The Los Angeles County Aging and Disabilities Department, formerly the aging and community services branch of the now-dissolved LA County Department of Workforce Development, Aging and Community Services, has become an official county department.
The AD Department unites aging, disability and community programs previously performed by WDACS and L.A. County’s Chief Executive Office, enabling greater focus and optimization for service delivery.
The new website for the Aging and Disabilities Department is ad.lacounty.gov. AD is available on Facebook, Twitter, and Instagram at @lacountyad.
In addition, the L.A. County Board of Supervisors has appointed Laura Trejo as the new director of the Aging and Disabilities Department. Formerly WDACS executive director over aging and community services, Trejo played a central leadership role in the county’s efforts to establish a coordinated strategy and service delivery system for older adults and adults with disabilities.
Prior to joining L.A. County, she served as the general manager for the city of Los Angeles’ Department of Aging. She’s a nationally respected expert and peer-reviewed author on aging, mental health, Alzheimer’s disease and rehabilitation.
“The new Aging and Disabilities Department comes at a time when our county has a renewed commitment to support the most vulnerable among us,” said Fifth District Supervisor Kathryn Barger, who represents the Santa Clarita Valley. “As so many residents navigate increased physical challenges, mental health struggles and economic barriers, this innovative new department will meet people’s needs exactly where they are with tools and techniques that are tailor-made for them.”
“After years of hard work, we now have a county department dedicated entirely to addressing the needs of older adults and individuals with disabilities,” said Supervisor Janice Hahn. “No longer will we be relying on a fragmented approach to helping these residents – one where they had to navigate many different county departments to get the services they need. Instead, with this new department, we will be more agile and more responsive to the changing needs of our residents, and more proactive about shaping policy to make L.A. County a place that is more age-friendly and inclusive of all abilities.”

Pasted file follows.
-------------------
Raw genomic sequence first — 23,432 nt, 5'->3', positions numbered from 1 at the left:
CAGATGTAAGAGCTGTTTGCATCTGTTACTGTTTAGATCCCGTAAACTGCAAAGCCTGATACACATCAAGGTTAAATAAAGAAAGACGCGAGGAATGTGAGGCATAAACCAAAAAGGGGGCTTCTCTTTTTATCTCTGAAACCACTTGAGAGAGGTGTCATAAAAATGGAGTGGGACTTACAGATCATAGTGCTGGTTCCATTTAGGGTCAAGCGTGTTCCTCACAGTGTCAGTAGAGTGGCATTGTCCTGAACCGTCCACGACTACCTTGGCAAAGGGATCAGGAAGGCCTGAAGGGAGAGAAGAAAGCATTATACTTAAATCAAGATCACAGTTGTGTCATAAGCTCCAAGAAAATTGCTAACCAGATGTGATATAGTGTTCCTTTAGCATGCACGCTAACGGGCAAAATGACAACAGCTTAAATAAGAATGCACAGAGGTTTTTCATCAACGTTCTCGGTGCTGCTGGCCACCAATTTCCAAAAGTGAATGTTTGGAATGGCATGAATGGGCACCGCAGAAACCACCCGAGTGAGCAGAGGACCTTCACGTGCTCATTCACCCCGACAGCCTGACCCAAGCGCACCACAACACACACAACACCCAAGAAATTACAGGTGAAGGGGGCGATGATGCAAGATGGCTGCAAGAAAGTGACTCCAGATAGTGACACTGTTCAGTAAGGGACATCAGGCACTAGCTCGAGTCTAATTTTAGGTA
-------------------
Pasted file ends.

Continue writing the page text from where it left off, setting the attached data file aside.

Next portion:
“I am thrilled to support Dr. Laura Trejo as she leads the newly formed Aging and Disabilities Department for Los Angeles County. Director Trejo has a proven track record of successfully advocating for seniors and their needs, by combining her industry experience while working closely with stakeholders and individuals with lived experiences. I look forward to partnering with Director Trejo in doing meaningful work for our families and older adults, to ensure we can all age with dignity and respect,” said board Chair Holly J. Mitchell, supervisor for the Second District.
“Between 2000 and 2030, L.A. County will have seen its older adult population more than double. Only eight years from now, one in every five county residents will be 65 or older,” said Supervisor Sheila Kuehl. “The county’s new Department of Aging and Disabilities was created to anticipate and meet the needs of these county residents. I’m happy that we found just the right leader for the new department, Laura Trejo, who has had decades of experience serving our aging population, and represents an important commitment by the county to our ‘silver population’ that will continue for generations to come.”
“Dr. Trejo brings a wealth of experience and a genuine passion for helping older adults. Her dedication to helping our residents age gracefully, especially those most vulnerable, will help steer our county in the years to come. I look forward to working closely with her so all of our older adults, from our Latino residents in East Los Angeles to our AAPI residents in the San Gabriel Valley, are able to age with dignity and respect,” said First District Supervisor Hilda L. Solis.